A woman’s work is never done: A new economic agenda

marilyn watkins

Marilyn Watkins, Policy Director at the Economic Opportunity Institute

Women’s work is central to our economy. Most households couldn’t make ends meet without women’s income. Yet, women make less than men across every occupation. Because employers find ways to pay women less, families struggle to pay their bills, and can’t save for education or retirement.

To reach the same income the typical white man makes in 12 months, White women in the U.S. have to work full time until March of the following year, Black women to mid-July, and Latina women to October – of the second year!

Three bills before Washington’s State Legislature would strengthen finances in households all across our state by giving women a better chance for equal pay. The Democratic-controlled House has passed bills to raise the state minimum wage to $12 over four years, assure all workers can earn paid sick leave, and help women achieve equal pay. But all three could die in the Republican-controlled Senate. Of course, fair wages for women along with a higher minimum wage and access to sick leave, will boost incomes for men, too, but these are especially women’s issues.

The Equal Pay Opportunity Act, House Bill 1646, targets the gender pay gap by protecting the right of workers to talk about wages and job opportunities, so women can find out if they are being paid less or passed over for promotion. Even though pay discrimination based on gender has been illegal in Washington State since 1943, many employers prohibit employees from discussing pay. And many employers make culturally based assumptions about women’s capability for leadership, complex assignments, or traditionally male jobs.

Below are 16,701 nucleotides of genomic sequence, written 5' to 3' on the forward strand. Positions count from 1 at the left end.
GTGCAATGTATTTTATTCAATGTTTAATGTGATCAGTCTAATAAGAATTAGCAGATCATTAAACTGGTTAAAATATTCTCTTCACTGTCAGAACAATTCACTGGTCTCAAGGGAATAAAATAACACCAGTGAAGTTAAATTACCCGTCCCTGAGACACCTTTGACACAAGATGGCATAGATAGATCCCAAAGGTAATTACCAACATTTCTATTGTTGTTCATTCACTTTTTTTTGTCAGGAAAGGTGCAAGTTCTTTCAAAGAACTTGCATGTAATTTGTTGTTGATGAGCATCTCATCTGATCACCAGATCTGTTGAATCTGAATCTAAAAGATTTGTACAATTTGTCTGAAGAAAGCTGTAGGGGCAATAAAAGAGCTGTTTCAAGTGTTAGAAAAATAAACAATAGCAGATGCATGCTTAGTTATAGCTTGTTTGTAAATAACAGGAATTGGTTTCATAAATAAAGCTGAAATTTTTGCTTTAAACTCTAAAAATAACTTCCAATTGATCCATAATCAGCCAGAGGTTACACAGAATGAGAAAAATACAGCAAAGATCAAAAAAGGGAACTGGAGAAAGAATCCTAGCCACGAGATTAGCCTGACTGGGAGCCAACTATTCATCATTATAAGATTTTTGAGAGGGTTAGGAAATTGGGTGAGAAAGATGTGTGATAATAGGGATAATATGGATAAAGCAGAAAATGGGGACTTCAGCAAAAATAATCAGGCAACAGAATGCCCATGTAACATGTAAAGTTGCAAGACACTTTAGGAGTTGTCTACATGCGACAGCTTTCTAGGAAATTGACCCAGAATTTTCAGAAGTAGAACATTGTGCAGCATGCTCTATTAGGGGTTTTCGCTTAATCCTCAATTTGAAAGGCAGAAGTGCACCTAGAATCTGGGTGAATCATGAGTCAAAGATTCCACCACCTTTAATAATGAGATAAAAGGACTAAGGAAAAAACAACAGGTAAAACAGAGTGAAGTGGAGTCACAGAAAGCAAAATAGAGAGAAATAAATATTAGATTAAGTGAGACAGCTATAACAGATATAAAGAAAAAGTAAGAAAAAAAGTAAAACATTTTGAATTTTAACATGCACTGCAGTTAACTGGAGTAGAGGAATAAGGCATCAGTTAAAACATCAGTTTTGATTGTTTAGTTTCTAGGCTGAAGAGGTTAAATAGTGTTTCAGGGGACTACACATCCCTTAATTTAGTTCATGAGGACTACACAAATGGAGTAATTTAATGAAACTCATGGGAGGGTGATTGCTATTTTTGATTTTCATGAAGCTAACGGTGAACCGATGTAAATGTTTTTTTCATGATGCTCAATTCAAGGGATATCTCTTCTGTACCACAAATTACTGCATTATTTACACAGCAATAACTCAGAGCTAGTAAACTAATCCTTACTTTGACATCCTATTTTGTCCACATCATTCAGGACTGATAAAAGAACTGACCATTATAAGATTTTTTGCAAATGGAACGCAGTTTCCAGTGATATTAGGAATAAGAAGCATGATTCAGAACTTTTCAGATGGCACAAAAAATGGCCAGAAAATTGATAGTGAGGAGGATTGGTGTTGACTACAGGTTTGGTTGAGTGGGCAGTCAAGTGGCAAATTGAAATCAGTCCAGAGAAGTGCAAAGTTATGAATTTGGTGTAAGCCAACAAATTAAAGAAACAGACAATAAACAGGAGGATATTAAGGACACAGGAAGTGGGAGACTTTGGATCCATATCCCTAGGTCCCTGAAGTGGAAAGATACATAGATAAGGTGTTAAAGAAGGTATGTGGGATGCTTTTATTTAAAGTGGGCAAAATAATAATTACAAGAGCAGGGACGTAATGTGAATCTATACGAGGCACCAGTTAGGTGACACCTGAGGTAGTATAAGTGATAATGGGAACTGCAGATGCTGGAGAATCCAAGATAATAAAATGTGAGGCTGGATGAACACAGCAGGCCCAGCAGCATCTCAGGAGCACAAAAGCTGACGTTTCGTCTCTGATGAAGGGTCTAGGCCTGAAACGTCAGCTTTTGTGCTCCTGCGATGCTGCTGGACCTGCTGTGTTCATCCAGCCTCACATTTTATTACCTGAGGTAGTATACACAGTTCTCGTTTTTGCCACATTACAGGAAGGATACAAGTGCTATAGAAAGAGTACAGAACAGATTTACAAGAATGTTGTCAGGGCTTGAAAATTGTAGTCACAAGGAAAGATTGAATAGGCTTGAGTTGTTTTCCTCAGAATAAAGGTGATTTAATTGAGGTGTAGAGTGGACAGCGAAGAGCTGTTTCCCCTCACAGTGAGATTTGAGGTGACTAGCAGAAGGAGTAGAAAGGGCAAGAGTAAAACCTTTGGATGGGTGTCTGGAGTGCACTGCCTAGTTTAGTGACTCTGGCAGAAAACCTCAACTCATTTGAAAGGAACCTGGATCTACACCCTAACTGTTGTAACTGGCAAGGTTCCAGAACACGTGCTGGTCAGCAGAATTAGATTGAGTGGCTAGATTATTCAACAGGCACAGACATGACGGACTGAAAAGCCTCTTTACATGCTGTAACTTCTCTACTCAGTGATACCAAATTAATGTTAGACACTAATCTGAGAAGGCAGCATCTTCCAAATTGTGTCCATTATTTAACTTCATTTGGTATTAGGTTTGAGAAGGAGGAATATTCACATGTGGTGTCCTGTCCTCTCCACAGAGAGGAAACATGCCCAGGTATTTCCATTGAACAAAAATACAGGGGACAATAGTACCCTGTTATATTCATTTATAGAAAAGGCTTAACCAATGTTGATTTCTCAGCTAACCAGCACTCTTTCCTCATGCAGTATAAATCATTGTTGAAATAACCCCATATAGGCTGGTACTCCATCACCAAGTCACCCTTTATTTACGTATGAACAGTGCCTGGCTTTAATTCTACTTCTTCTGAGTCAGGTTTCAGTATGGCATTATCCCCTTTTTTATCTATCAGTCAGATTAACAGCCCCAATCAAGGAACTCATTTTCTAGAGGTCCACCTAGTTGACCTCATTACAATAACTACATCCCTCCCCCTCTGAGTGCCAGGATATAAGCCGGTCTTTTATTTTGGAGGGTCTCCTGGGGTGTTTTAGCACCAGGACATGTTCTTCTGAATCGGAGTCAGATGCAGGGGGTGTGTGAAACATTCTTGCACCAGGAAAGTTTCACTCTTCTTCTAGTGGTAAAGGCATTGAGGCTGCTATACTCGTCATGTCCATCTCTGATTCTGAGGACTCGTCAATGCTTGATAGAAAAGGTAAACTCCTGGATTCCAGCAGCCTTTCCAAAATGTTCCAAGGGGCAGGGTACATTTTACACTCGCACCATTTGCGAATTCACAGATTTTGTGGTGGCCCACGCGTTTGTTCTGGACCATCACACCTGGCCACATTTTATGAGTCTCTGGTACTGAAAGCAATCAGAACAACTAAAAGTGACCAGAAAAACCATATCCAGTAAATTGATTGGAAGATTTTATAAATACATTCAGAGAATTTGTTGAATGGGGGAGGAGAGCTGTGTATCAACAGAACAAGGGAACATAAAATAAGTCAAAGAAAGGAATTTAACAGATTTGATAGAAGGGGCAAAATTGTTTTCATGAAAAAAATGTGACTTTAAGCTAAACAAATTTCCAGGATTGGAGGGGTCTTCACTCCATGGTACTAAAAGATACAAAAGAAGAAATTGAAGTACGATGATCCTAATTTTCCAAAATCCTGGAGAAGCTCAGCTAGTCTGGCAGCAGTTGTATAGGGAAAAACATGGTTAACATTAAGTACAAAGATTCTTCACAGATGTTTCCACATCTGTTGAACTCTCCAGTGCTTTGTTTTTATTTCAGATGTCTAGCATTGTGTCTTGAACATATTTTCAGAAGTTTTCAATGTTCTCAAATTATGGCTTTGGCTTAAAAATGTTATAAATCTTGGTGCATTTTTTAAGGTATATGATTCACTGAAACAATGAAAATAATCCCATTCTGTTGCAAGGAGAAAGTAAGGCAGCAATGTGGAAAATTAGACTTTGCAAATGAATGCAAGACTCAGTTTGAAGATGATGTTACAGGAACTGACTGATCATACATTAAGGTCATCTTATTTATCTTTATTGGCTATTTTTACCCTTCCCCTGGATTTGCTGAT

Women in high tech complain about being passed over for promotions and having their ideas appropriated by men. In groceries, nine in ten meat cutters are men, while most deli workers are women. Guess which job pays more? The Equal Pay Opportunity Act will protect freedom of speech about compensation and require that differences in pay and career opportunities be based on job-related factors such as education or experience, not on perceptions about gender roles.

So far, none of our state’s major corporations have had to take a public position on the bill. It’s been largely ignored in the news media , so corporate lobbyists can whisper their position quietly to legislators.

Women are the majority of low wage workers. Some occupations that require skill and are important to society – like childcare and home healthcare – pay very little because they are deemed “women’s work.” Women also take home less than men in restaurants and retail jobs. Raising the minimum wage, as House Bill 1355 proposes, gives low wage workers and their families greater economic security, keeps people in jobs longer, and puts that money right back into neighborhood businesses.

southseaLimited access to paid sick leave is also a women’s issue. Mothers are more likely than fathers to have to stay home with a sick child. Six in 10 of those moms get no paid sick leave when they do. About 1 million workers in Washington don’t get a single day of paid sick leave. They have to make the tough choice of working sick or when their ill child needs them – or losing pay, and maybe risking their job.

When sick people can’t stay home, they spread their germs to the rest of us. Sick workers are also less productive and more prone to accidents, and sick kids can’t learn. Assuring that all workers can earn a few days sick and safe leave, as House Bill 1356 will, protects public health, keeps families economically stable, and enables domestic violence victims to seek safety. We also know from the successful laws in Seattle, Tacoma, Portland, and other cities and states that businesses thrive with paid sick days laws.

These three bills help businesses as well as families by helping companies retain trained workers, maximizing the abilities and contributions of all employees, and gaining new customers. These policies also help the state budget. Additional income for families means less reliance on public services and more money flowing through the economy producing tax revenue. Moreover, healthier kids with more stable lives will do better in school and in later life.

So why wouldn’t these great policies sail right through the Senate? That’s a good question to ask your state senator. You can send a brief message to your district legislators through the in-state toll-free Hotline number: 800-562-6000, or find your legislators’ contact information at here.

Via the South Seattle Emerald

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